Title:Chronic Wasting Disease Outbreak in Scandinavia
Trygstad Bakås, Sidsel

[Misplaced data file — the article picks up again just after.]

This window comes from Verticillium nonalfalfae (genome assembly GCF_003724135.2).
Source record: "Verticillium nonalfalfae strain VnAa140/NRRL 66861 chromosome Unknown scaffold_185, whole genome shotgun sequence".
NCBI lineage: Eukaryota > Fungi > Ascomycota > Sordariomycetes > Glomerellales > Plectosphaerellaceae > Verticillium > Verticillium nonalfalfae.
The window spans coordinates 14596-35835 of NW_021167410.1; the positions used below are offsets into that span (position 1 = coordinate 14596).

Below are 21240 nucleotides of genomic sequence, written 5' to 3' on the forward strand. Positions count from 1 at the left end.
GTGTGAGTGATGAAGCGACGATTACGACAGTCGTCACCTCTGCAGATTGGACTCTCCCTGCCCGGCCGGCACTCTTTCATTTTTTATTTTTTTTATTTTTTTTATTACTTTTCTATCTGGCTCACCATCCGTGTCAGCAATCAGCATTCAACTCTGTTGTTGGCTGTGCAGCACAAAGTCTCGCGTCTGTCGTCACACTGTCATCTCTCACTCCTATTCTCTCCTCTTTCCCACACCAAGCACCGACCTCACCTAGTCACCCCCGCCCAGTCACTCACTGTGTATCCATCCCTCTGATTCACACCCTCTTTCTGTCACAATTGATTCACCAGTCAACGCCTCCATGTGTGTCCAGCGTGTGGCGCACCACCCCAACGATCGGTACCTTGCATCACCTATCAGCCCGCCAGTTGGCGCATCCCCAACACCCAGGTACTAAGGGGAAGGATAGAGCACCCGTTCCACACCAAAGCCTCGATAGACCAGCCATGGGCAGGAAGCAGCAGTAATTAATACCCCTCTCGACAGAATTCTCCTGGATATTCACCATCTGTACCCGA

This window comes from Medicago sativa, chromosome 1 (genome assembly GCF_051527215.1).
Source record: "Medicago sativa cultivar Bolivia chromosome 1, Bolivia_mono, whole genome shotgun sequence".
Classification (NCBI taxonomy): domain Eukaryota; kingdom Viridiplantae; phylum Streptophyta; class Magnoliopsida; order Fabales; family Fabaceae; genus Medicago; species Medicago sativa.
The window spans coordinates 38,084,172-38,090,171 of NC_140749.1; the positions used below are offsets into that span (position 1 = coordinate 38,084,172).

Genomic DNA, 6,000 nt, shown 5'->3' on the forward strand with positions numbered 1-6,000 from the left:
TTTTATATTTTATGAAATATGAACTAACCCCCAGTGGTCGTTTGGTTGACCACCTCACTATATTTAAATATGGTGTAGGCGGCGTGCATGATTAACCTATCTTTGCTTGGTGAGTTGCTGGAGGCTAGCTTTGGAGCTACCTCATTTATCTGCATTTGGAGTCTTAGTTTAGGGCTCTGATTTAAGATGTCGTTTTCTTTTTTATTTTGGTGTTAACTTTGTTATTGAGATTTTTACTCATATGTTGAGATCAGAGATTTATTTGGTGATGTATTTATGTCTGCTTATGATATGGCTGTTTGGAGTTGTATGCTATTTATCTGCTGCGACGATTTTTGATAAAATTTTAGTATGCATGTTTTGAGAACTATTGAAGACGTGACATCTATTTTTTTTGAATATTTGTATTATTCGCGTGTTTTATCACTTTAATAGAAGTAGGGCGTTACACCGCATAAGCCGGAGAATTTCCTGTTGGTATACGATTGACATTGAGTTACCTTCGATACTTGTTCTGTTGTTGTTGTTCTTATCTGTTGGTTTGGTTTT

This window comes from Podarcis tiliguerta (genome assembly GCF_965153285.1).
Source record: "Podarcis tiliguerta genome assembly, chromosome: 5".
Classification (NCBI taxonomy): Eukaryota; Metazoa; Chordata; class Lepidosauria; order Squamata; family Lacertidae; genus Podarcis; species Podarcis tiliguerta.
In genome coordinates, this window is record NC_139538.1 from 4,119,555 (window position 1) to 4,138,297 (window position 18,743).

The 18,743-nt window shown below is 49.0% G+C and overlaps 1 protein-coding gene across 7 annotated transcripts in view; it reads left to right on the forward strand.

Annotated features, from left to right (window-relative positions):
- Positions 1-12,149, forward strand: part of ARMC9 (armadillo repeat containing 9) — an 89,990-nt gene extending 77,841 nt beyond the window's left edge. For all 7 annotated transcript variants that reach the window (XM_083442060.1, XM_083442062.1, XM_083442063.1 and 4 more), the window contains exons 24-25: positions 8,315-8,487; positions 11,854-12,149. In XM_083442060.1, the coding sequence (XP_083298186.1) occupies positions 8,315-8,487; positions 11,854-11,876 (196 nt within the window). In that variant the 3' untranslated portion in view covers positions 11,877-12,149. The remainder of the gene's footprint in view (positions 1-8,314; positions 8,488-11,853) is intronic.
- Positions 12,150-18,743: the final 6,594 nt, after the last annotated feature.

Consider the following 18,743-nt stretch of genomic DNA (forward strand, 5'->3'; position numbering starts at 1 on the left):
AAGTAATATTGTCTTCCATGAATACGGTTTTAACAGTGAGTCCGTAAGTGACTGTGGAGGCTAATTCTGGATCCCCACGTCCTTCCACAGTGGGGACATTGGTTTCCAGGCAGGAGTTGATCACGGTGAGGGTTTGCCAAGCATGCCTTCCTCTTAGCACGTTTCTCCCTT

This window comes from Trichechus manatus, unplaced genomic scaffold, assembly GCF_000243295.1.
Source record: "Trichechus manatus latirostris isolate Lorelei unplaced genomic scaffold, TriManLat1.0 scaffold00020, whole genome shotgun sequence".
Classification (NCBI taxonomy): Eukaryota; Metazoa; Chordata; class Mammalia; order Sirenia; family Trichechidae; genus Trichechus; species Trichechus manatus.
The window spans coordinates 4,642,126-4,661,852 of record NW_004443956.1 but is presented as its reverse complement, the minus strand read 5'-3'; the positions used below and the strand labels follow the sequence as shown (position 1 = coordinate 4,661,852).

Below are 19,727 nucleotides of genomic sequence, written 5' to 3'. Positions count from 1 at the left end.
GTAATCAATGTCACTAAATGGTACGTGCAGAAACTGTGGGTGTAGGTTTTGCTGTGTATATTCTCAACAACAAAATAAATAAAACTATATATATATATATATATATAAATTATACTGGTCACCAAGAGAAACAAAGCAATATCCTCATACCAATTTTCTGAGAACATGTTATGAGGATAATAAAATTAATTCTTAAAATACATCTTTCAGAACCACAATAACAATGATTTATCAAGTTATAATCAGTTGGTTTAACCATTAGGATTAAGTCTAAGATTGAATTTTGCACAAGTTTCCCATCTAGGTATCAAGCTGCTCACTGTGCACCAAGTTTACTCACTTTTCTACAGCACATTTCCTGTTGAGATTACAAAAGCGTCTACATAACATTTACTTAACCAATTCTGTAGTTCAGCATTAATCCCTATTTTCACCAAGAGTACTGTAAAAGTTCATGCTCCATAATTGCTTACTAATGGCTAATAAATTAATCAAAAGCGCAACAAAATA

Prion diseases are a family of rare and fatal progressive neurogenerative diseases, characterised by incubation periods up to several months or years, spongiform changes seen as neuronal loss, and no inflammatory response, commonly seen in more frequent viral and bacterial diseases, are visible in blood or cerebrospinal fluid The most known prion diseases are chronic wasting disease (CWD) in cervids, scrapie in sheep and goat, and bovine spongiform encephalopathy (BSE) in cattle. Creutzfeldt-Jakob disease (CJD) and the variant form (vCJD) and Kuru are examples of prion diseases occurring in humans. CWD is a fatal, neurodegenerative prion disease diagnosed in the family of Cervidae, including captive and free-ranging deer, elk, moose and reindeer in North America, South Korea, and recently in Scandinavia. CWD is one of the few TSEs considered highly infectious and are believed to be horizontally transmitted. In March 2016, CWD was for the first time diagnosed in Europe. A female reindeer from the wild reindeer area called “Nordfjella region zone 1” died during an attempt to chemically immobilise wild reindeer in Norway. In May and June, the same year, CWD was diagnosed in two Eurasian moose approx. 300 km. north of the first confirmed case, in Trøndelag county in central Norway and was for the first time discovered in red deer in Norway, October 2017 in the municipality of Gjemnes in mid-western Norway. Classical scrapie is a fatal, neurodegenerative prion disease affecting ovine and caprine species. The disease is known for almost 300 years, as the first case reported was in Great Britain in 1732 in sheep. Scrapie was for the first time diagnosed in Norway in 1958 in two rams imported from England, and Norwegian bred sheep in 1981.